The great Southern Presbyterian theologian Robert Lewis Dabney has been mentioned a number of times on this site. It is a very telling indication of our times that such a visionary man is so little known, and usually slandered when mentioned at all. You can find the entire collection of his written works at the Dabney Archive, all of which are well worth reading. However, such a massive undertaking can be a bit overwhelming, and so on Sundays I will post bite-sized excerpts from Dabney’s works, with perhaps a little bit of my own commentary. This will be done in hopes of promoting wider readership for this great man. You can find links to all the previous “Dabney on Sunday” posts at the bottom of this post.
The following excerpt is taken from Dabney’s article which appeared in The Southern Presbyterian Review (October 1879), entitled “The Public Preaching of Women.”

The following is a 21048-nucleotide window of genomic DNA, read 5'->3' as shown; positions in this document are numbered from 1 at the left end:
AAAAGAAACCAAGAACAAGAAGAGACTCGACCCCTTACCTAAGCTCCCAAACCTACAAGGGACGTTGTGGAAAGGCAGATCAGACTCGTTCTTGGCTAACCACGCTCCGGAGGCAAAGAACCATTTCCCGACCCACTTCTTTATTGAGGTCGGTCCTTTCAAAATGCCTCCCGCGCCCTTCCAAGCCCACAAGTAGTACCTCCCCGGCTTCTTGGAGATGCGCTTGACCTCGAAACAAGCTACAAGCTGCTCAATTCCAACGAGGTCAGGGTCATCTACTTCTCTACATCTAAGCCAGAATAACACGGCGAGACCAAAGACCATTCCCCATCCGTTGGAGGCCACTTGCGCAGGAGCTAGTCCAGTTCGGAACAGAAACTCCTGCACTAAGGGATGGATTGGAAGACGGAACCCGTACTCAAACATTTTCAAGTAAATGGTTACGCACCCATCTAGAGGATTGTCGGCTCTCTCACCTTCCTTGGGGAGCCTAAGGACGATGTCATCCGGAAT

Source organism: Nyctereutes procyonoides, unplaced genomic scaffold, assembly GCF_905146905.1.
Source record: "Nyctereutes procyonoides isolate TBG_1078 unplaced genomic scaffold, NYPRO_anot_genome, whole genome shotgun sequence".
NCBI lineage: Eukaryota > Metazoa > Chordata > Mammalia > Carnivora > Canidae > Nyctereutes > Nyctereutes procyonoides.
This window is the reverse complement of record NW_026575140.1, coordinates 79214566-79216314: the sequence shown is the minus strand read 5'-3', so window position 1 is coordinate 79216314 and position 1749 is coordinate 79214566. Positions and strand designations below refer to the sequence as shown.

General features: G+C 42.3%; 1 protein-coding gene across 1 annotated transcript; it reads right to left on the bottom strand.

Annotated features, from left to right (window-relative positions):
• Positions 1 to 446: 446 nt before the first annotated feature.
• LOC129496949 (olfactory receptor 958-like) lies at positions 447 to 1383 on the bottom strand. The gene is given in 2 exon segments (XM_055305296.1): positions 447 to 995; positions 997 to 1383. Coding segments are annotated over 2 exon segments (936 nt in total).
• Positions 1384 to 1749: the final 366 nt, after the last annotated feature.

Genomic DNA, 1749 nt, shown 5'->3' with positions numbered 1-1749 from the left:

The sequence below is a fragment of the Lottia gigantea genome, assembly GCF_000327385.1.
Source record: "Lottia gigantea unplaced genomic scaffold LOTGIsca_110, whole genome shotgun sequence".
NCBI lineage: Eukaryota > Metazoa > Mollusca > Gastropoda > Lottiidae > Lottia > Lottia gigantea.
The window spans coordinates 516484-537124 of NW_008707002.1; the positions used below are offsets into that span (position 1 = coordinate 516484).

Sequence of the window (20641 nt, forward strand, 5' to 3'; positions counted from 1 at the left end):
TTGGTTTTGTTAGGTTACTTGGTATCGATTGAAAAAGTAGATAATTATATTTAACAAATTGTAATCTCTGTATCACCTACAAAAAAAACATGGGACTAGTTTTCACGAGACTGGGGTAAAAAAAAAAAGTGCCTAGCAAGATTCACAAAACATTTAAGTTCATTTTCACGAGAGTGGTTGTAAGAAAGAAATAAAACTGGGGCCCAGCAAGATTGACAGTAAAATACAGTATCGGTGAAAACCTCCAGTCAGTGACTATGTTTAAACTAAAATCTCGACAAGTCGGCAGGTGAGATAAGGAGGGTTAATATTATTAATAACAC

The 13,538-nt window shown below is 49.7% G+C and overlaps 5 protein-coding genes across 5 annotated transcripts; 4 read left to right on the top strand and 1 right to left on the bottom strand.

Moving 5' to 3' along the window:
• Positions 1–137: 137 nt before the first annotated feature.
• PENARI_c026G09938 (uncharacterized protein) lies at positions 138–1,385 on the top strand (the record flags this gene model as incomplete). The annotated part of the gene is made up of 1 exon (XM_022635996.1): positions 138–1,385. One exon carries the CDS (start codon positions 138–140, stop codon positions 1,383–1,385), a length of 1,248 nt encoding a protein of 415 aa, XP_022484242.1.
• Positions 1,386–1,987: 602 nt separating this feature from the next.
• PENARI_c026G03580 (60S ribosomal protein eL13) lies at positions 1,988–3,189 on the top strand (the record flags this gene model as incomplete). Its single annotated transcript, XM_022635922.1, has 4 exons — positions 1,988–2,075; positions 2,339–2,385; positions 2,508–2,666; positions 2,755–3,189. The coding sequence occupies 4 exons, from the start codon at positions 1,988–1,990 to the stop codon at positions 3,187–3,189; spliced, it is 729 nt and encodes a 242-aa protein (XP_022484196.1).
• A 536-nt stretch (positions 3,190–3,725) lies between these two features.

The movement towards the preaching of women does not necessarily spring from a secular “woman’s rights” movement. The preaching of women marked the early Wesleyan movement to some extent, and the Quaker assemblies. But neither of these had political aspirations for their women. At the present time, however, the preaching of women and the demand of all masculine political rights are so synchronous, and are so often seen in the same persons, that their affinity cannot be disguised. They are two parts of one common impulse. If we understand the claim of rights made by these agitators, it includes in substance two things: that the legislation at least of society shall disregard all distinctions of sex and award all the same specific rights and franchises to women and men in every respect; and that women, while in the married state, shall be released from every form of conjugal subordination and retain independent control of their property. These pretensions are indeed the proper logical consequences of that radical theory of human right which is now dominant in the country. According to that doctrine, every human being is naturally independent, owes no duties to civil or ecclesiastical society save those freely conceded in the “social contract”; is the natural equal of every other human except as he or she has forfeited liberty by crime. Legislation and taxation are unjust unless based on representation, which means the privilege of each man under government to vote for his governors. . . . They can quote the Declaration of Independence in the sense these radicals hold it: “We hold these truths to be self-evident; that all men are by nature equal and inalienably entitled to life, liberty, and the pursuit of happiness.” “All just government is founded in the consent of the governed,” etc., etc. It is true that this document, rationally interpreted, teaches something wholly different from the absurd equality of the radical, which demands for every member of society all the specific franchises which any member has. The wise men of 1776 knew that men are not naturally equal, in strength, talent, virtue, or ability; and that different orders of human beings naturally inherit very different sets of rights and franchises, according as they are qualified to enjoy and employ them for their own good and the good of the whole. But they meant to teach that in one very important respect all are naturally equal. This is the equality which Job recognized (ch. xxxi. 15) as existing between him and his slave; the equality of a common origin, a common humanity and immortality. It is the equality of the golden rule. By this right, that human being whom the laws endow with the smallest franchises in society has the same kind of moral right to have that small franchise respected by his fellows, as the man who justly possesses the largest franchise. . . . The same law which shields the earl’s entailed estates, equally protects the peasant’s cottage. As the men of 1776 were struggling to retain for America the rights of British freemen, which the king was unconstitutionally invading, their declaration must be construed as teaching this equality of the free British Constitution. So when they said that “taxation without representation” was intrinsically unjust, they never dreamed of teaching this maxim as to individual tax-payers. The free British Constitution, for which they were contending, had never done so. They asserted the maxim of the commonwealth. Some representation of the commonwealth taxed, through such order of the citizens as properly constitute the representative populus, is necessary to prevent taxation from becoming unjust.